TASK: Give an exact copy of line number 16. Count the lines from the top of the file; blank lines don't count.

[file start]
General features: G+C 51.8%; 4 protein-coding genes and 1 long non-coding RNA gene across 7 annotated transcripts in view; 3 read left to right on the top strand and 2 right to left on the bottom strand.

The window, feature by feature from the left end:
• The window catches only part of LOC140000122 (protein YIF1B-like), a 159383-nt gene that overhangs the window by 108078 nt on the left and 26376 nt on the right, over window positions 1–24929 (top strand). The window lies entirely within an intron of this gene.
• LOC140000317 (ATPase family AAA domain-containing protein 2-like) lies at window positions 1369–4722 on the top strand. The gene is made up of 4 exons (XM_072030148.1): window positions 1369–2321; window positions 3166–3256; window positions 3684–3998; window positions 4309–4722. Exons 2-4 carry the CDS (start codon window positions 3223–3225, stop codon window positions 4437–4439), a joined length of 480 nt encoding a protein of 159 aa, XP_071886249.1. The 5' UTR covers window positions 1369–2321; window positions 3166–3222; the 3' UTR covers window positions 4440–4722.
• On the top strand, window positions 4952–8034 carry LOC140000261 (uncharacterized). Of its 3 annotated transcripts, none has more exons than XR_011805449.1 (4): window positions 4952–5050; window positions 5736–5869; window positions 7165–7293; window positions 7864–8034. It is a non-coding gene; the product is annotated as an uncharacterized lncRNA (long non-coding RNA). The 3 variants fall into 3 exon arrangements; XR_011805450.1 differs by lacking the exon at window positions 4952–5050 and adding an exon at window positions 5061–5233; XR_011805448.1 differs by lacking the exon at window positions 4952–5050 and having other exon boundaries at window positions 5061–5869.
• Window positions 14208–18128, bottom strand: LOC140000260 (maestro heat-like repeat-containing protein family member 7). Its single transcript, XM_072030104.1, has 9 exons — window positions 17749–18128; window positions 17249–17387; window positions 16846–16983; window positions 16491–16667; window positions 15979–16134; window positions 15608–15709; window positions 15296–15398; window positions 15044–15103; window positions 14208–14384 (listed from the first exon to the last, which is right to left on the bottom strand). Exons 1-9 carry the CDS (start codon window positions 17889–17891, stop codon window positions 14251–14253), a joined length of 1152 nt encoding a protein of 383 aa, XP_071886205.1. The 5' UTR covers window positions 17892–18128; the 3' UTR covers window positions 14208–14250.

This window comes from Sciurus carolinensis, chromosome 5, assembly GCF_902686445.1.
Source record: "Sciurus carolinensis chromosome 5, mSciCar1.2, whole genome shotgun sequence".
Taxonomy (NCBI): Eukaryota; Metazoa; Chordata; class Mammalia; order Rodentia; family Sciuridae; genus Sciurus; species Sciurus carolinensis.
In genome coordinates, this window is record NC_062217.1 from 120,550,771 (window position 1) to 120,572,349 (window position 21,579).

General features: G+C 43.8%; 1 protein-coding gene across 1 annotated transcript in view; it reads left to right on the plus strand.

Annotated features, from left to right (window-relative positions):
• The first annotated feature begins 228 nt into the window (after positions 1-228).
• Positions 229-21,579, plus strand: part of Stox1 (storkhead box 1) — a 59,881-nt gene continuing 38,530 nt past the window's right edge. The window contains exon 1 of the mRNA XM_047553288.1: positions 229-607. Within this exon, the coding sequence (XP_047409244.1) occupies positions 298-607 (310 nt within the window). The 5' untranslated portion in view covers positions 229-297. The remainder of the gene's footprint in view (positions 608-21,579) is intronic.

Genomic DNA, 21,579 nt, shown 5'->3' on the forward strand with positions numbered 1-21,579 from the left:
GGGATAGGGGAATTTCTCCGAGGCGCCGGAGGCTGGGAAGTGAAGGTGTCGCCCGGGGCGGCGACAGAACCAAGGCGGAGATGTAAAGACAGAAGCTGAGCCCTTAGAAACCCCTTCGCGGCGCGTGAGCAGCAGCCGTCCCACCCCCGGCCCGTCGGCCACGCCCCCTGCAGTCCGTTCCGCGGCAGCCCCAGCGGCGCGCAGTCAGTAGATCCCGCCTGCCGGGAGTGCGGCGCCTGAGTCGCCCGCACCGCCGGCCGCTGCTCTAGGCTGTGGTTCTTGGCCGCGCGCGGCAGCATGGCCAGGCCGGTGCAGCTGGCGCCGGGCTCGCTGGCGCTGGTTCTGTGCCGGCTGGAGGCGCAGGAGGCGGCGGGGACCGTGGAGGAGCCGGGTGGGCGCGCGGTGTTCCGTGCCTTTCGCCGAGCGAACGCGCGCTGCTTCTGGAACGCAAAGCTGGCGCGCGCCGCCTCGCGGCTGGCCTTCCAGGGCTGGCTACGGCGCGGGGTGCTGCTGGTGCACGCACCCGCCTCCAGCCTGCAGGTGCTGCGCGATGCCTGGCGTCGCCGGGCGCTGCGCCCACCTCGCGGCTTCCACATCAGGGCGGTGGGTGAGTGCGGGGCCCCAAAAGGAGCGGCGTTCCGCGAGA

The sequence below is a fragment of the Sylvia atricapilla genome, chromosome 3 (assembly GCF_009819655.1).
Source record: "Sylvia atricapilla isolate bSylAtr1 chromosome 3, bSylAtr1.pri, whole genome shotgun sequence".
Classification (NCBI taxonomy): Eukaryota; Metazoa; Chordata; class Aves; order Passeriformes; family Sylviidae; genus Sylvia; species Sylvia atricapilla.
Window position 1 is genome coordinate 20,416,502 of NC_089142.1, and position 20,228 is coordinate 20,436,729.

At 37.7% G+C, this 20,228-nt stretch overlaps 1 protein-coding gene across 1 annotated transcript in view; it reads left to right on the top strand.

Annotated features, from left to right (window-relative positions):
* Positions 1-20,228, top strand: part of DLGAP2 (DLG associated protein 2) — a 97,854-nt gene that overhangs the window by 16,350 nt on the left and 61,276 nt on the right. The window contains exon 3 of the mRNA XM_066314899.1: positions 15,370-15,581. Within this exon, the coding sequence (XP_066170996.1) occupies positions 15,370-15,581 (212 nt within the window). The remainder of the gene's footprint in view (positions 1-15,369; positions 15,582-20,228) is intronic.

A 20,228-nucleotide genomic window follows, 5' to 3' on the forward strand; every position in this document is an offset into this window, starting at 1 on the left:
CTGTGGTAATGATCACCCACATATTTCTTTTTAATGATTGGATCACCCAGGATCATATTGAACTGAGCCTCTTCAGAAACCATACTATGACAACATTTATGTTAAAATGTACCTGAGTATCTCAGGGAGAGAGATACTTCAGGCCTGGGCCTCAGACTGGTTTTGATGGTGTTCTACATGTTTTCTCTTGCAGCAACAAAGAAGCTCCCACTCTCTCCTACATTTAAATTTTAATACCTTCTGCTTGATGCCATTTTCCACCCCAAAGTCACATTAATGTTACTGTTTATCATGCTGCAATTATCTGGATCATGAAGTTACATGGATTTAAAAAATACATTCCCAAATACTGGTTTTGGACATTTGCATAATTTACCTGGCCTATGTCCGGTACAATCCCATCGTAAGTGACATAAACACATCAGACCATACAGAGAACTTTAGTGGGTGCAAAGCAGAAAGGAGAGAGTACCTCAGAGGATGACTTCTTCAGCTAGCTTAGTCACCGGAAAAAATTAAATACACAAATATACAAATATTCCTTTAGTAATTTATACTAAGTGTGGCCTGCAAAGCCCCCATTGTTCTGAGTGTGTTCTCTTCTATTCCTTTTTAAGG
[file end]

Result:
GGGATAGGGGAATTTCTCCGAGGCGCCGGAGGCTGGGAAGTGAAGGTGTCGCCCGGGGCGGCGACAGAACCAAGGCGGAGATGTAAAGACAGAAGCTGAGCCCTTAGAAACCCCTTCGCGGCGCGTGAGCAGCAGCCGTCCCACCCCCGGCCCGTCGGCCACGCCCCCTGCAGTCCGTTCCGCGGCAGCCCCAGCGGCGCGCAGTCAGTAGATCCCGCCTGCCGGGAGTGCGGCGCCTGAGTCGCCCGCACCGCCGGCCGCTGCTCTAGGCTGTGGTTCTTGGCCGCGCGCGGCAGCATGGCCAGGCCGGTGCAGCTGGCGCCGGGCTCGCTGGCGCTGGTTCTGTGCCGGCTGGAGGCGCAGGAGGCGGCGGGGACCGTGGAGGAGCCGGGTGGGCGCGCGGTGTTCCGTGCCTTTCGCCGAGCGAACGCGCGCTGCTTCTGGAACGCAAAGCTGGCGCGCGCCGCCTCGCGGCTGGCCTTCCAGGGCTGGCTACGGCGCGGGGTGCTGCTGGTGCACGCACCCGCCTCCAGCCTGCAGGTGCTGCGCGATGCCTGGCGTCGCCGGGCGCTGCGCCCACCTCGCGGCTTCCACATCAGGGCGGTGGGTGAGTGCGGGGCCCCAAAAGGAGCGGCGTTCCGCGAGA